We are dealing here only with a problem of statutory construction, not with a question as to the constitutionally permissible scope of the contempt power. But that is no reason why we should adhere to the construction adopted by Toledo Newspaper Co. v. United States, supra, and leave to Congress the task of delimiting the statute as thus interpreted. Though the statute in question has been on the books for over a century, it has not received during its long life the broad interpretation which that decision gave it. Rather, that broad construction is relatively recent. So far as decisions of this Court are concerned, the statute did not receive any such expanded interpretation until Toledo Newspaper Co. v. United States, supra, was decided in 1918. The decisions of this Court prior to 1918 plainly recognized, as we have noted, that Congress through the Act of March 2, 1831 had imposed a limitation on the power to punish for contempts — a view consistent with the holdings of the lower federal courts during the years immediately following the enactment of the statute. The early view was best expressed in Ex parte Poulson, supra, decided in 1835. In that case it was held that the Act of March 2, 1831 gave the court no power to punish a newspaper publisher for contempt for publishing an "offensive" article relative to a pending case. It was held that the first section of the Act "alludes to that kind of misbehavior which is calculated to disturb the order of the court, such as noise, tumultuous or disorderly behavior, either in or so near to it as to prevent its proceeding in the orderly dispatch of its business." p. 1208. That was a plain recognition that the words "so near thereto" connoted physical proximity. And prior to 1918 the decisions of this Court did not depart from that theory, however they may have expanded the earlier notions of "misbehavior." To be sure, the lower federal courts in the intervening years had expressed a contrariety of views on the meaning of the statute and some were giving it an expanded scope which was later approved in Toledo Newspaper Co. v. United States, supra. But it is significant that not until after the turn of this century did the first line of fracture appear suggesting that the statute authorized summary punishment for publication. Thus the legislative history of this statute and its career demonstrate that this case presents the question of correcting a plain misreading of language and history so as to give full respect to the meaning which Congress unmistakably intended the statute to have. Its legislative history, its interpretation prior to 1918, the character and nature of the contempt proceedings, admonish us not to give renewed vitality to the doctrine of Toledo Newspaper Co. v. United States, supra, but to recognize the substantial legislative limitations on the contempt power which were occasioned by the Judge Peck episode. And they necessitate an adherence to the original construction of the statute so that, unless its requirements are clearly satisfied, an offense will be dealt with as the law deals with the run of illegal acts. Cf. Mr. Justice Holmes dissenting in Toledo Newspaper Co. v. United States, supra, pp. 422 et seq.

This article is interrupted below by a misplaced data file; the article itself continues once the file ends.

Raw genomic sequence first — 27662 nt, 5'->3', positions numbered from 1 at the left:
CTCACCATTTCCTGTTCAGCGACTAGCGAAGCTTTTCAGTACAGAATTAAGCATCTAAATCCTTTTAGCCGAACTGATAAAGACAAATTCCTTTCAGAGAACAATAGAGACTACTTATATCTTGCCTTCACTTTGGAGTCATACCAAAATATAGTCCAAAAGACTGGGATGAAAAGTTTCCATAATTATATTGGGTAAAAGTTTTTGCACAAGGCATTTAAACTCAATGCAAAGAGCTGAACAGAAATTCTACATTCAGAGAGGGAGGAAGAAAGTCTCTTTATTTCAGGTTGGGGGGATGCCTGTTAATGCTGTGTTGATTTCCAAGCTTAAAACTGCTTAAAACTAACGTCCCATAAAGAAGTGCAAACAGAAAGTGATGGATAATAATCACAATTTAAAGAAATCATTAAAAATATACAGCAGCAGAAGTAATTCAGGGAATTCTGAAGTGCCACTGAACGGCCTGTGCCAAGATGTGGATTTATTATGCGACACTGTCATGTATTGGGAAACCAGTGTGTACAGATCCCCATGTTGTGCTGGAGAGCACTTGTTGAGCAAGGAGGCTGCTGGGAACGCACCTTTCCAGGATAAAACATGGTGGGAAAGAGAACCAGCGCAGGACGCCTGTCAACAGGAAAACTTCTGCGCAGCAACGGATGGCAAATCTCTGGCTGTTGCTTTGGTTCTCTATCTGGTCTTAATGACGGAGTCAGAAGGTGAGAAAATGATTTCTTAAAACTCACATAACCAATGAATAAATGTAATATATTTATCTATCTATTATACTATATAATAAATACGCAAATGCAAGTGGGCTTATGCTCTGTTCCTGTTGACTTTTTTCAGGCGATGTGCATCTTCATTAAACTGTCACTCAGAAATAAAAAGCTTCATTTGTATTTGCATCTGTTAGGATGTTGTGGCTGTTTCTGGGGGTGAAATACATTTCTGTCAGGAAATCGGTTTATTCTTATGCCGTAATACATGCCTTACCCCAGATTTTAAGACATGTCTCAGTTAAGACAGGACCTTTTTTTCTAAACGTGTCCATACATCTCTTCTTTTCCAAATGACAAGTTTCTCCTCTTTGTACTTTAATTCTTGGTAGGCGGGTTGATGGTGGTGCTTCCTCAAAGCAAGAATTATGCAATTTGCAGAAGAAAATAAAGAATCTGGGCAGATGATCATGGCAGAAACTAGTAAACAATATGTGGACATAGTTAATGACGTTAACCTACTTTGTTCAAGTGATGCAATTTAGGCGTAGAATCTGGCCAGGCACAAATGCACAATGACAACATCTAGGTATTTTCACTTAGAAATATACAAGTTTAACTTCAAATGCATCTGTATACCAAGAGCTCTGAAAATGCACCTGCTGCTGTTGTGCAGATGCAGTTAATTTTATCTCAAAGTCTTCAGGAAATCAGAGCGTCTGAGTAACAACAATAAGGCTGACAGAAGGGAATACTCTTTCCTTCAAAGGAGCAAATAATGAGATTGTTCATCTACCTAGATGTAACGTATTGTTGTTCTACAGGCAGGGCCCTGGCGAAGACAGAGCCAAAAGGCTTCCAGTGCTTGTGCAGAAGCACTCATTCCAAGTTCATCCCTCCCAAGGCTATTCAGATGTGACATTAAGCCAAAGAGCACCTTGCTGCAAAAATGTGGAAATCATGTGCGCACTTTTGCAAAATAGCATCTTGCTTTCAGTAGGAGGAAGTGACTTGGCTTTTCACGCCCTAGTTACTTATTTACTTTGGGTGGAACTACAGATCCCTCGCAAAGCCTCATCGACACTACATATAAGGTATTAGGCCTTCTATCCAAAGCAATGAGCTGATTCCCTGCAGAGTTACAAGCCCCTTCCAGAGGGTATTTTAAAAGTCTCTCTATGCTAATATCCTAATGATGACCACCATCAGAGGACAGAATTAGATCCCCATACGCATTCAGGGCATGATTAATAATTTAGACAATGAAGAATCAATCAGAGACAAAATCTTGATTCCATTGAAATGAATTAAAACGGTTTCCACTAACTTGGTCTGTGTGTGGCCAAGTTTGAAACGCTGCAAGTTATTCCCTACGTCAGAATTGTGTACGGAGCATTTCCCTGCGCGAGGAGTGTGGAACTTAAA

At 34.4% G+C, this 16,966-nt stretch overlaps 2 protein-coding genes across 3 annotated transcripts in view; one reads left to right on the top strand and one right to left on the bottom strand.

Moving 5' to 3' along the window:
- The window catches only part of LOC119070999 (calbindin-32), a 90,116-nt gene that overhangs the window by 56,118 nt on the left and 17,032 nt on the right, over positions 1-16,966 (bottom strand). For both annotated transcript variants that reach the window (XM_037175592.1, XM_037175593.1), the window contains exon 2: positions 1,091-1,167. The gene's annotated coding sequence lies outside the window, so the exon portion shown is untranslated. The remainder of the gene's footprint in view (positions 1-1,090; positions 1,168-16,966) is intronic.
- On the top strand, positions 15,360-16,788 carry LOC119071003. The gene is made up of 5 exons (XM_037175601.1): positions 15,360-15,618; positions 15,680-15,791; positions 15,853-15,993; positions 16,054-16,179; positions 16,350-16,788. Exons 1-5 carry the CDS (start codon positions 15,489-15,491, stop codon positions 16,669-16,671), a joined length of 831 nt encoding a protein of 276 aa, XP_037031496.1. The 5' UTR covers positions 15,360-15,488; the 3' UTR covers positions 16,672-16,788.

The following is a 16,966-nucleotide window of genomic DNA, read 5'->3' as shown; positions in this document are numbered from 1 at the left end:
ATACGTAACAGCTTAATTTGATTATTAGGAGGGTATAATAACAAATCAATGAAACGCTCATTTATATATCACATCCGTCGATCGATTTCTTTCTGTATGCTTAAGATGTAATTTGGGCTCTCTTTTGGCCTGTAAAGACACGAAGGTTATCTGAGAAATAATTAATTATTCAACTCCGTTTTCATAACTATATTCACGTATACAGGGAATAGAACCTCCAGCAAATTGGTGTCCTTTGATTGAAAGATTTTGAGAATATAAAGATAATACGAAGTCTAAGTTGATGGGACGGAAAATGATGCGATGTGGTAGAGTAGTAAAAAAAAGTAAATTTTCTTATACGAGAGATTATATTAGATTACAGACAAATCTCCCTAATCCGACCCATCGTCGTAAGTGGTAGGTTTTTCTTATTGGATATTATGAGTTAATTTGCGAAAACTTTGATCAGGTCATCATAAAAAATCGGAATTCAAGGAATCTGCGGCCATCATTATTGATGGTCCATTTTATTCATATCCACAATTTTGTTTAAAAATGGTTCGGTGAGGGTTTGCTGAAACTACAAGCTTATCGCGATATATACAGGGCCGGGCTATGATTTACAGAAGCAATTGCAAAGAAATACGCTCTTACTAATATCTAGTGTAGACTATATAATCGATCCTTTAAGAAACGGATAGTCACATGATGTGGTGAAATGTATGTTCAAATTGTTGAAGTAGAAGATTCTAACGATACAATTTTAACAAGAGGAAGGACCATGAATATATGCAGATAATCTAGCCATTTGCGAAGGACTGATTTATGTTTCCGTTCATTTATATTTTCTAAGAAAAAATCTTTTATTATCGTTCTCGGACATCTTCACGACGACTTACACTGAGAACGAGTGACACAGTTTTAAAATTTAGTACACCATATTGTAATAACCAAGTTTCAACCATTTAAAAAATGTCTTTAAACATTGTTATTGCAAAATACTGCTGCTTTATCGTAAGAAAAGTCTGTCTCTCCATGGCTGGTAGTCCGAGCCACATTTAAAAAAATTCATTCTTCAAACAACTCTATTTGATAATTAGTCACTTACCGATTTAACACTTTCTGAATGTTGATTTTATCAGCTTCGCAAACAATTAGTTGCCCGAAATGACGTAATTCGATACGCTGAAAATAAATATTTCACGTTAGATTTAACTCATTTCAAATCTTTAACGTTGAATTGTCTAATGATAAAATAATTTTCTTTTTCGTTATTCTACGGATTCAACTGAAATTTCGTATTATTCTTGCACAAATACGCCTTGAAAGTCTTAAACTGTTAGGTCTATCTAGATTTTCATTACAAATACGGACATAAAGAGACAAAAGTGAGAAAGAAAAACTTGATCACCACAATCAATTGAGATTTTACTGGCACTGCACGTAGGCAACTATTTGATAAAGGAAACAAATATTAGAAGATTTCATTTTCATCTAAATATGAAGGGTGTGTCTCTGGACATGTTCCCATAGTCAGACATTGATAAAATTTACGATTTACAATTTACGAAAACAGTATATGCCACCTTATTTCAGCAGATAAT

That "so near thereto" is a geographical term see Ex parte Schulenburg, 25 F. 211, 214 (1885); Hillmon v. Mutual Life Ins. Co., 79 F. 749 (1897); Morse v. Montana Ore-Purchasing Co., 105 F. 337, 347 (1900); Cuyler v. Atlantic N.C.R. Co., 131 F. 95 (1904). And see Nelles King, op. cit., pp. 532, 539-542.